The area of seed potato crops for certification in Ireland increased to 299 hectares in 2021, helping to fill a gap left by a Brexit ban on imports from non-EU countries.
This was a 29% increase in Irish seed potato production, over the previous five years.
The average area of seed potatoes certified in Ireland for the years 2016 to 2020 was 231 hectares, ranging from 203 hectares in 2019 to 253 in 2016.
Over the same period, the quantity of seed potato certified by the Department of Agriculture ranged from 2,123 tonnes in 2020 to 3,308 tonnes in 2016.
In the same years, between 2,990 (in 2016) and 4,015 tonnes (in 2020) of seed potato were imported from Scotland.
But with a reduction in imports due to Brexit, Agriculture Minister Charlie McConalogue said his officials are monitoring the area of Irish seed potato crops to be entered for certification in 2022.
In the Dáil, he promised that his department will make adequate staff resources available for inspection and certification of seed potato crops, if there is another significant increase in the area of seed potatoes entered for certification in 2022.
Answering a question from Cavan-Monaghan Sinn Féin TD Matt Carthy, he said figures for the quantity of seed potato imported from Scotland in 2021 are not currently available.
“I am very much aware of the impact of Brexit on the seed potato sector and am committed to the development of this sector.”
Meanwhile, following a recent visit to the Meade Potato Company in Lobinstown, Co Meath, Sinn Féin MEP Chris MacManus has written to European trade commissioner Valdis Dombrovskis to raise the concerns of Irish potato growers.
He said: “EU Plant Health Regulation 2016/2031 prohibits the import of seed potatoes into EU member states from third [non-EU] countries other than Switzerland.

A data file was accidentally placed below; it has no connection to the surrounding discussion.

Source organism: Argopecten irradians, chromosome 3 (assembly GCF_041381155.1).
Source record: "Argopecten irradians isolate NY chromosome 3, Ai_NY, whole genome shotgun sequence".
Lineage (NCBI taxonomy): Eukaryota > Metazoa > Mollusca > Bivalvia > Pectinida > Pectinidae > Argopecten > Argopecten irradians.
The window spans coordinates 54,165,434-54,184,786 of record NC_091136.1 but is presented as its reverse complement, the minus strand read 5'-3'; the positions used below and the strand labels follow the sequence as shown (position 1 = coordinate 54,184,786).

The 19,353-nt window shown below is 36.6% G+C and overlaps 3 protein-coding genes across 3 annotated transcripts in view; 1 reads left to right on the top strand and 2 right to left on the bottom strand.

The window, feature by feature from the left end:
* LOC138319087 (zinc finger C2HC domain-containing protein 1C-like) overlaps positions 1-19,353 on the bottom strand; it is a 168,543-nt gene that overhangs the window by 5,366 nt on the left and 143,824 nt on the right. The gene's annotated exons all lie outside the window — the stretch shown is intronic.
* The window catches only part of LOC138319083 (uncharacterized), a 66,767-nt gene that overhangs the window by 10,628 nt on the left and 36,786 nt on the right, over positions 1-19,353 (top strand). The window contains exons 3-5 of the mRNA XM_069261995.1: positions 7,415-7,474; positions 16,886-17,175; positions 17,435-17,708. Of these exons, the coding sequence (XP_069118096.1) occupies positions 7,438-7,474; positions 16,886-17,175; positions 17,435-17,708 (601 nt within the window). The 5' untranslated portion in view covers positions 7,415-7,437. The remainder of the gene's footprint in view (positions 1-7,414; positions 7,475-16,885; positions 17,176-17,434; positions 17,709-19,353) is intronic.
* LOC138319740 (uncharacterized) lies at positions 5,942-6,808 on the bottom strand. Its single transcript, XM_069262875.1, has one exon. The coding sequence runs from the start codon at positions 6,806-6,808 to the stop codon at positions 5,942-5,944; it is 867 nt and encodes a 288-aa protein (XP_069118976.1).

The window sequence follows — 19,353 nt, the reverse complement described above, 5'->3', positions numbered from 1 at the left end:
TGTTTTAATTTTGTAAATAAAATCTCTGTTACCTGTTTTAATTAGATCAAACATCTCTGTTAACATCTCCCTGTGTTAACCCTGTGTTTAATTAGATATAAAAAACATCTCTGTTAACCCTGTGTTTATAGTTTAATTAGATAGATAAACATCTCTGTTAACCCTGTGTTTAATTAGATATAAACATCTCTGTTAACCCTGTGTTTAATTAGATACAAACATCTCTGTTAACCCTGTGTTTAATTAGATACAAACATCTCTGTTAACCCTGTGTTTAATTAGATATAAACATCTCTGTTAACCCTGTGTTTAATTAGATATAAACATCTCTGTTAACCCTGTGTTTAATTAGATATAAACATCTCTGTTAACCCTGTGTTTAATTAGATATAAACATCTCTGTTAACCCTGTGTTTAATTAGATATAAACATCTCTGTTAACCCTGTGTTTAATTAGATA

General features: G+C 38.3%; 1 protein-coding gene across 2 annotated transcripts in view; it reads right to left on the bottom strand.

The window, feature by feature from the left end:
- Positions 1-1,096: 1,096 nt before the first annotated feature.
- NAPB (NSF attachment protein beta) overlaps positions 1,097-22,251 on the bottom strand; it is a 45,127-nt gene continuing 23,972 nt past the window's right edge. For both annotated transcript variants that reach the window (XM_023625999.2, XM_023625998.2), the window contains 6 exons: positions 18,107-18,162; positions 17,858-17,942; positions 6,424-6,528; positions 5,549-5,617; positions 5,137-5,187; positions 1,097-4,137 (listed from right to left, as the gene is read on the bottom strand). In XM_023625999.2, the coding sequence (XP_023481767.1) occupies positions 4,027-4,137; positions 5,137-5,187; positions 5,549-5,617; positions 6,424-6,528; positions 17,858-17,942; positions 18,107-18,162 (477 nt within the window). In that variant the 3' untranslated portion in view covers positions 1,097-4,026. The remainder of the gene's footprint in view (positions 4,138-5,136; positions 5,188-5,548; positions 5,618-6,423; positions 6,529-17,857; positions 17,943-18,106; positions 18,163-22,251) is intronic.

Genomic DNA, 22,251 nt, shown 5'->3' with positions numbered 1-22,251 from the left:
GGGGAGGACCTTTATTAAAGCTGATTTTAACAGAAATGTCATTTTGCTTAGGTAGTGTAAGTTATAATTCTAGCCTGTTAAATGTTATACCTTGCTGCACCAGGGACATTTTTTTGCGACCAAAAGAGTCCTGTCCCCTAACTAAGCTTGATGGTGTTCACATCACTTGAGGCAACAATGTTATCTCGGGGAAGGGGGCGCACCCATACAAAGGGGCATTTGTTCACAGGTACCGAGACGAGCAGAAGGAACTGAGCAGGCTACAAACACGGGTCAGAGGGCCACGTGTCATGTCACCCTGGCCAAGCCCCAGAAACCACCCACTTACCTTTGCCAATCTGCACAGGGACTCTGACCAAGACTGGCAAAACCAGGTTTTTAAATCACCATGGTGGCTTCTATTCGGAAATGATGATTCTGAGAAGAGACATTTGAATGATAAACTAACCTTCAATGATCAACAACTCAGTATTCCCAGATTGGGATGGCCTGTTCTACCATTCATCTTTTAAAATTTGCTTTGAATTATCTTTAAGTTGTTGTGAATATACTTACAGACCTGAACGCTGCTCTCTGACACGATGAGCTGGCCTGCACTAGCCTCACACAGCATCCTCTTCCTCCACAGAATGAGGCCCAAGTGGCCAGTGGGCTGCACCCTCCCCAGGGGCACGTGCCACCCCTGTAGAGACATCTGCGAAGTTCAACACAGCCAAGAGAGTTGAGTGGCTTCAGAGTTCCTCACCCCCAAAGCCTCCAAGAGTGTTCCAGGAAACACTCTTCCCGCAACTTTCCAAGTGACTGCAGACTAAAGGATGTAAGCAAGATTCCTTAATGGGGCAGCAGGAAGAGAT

“As Scotland is now a third country, a consequence of this regulation is that imports of seed potatoes are now prohibited. This situation is obviously creating significant disruption in the previously unhindered trade.”
“My understanding is that the only way this can be rectified is by recognition of the UK’s phytosanitary standards as equivalent.
“To date, the British government has refused the EU’s request to agree to the dynamic alignment of standards, in exchange for the equivalence recognition, and this had led to a stalemate in talks.”
However, Mr MacManus said the Irish seed industry is not in a position, at present, to supply the entire national requirement.
In recent years, Britain, but mainly Scotland, has provided Ireland with the most significant proportion of the imported seed required.
He said the impact of the breaking of this supply chain is expected to have dramatic consequences in 2022.
“I made it clear to the commissioner that everything must be done in the current talks to reach an immediate solution.”
Mr McConalogue has confirmed that the import of seed potatoes is currently prohibited, due to Britain’s new status as a “third country”.
He also revealed in the Dáil that Ireland is the only EU state designated a “high health status” under EU legislation for the growing of seed potatoes.
“Notwithstanding the challenges, I am firmly of the view that there is significant potential to increase the production and supply of Irish grown seed potatoes. I am committed to further developing this sector,” he said.
“This potential can only be achieved through close collaboration and full buy-in within the sector. I consider an industry-led approach, supported by DAFM, will be the most viable sustainable approach.”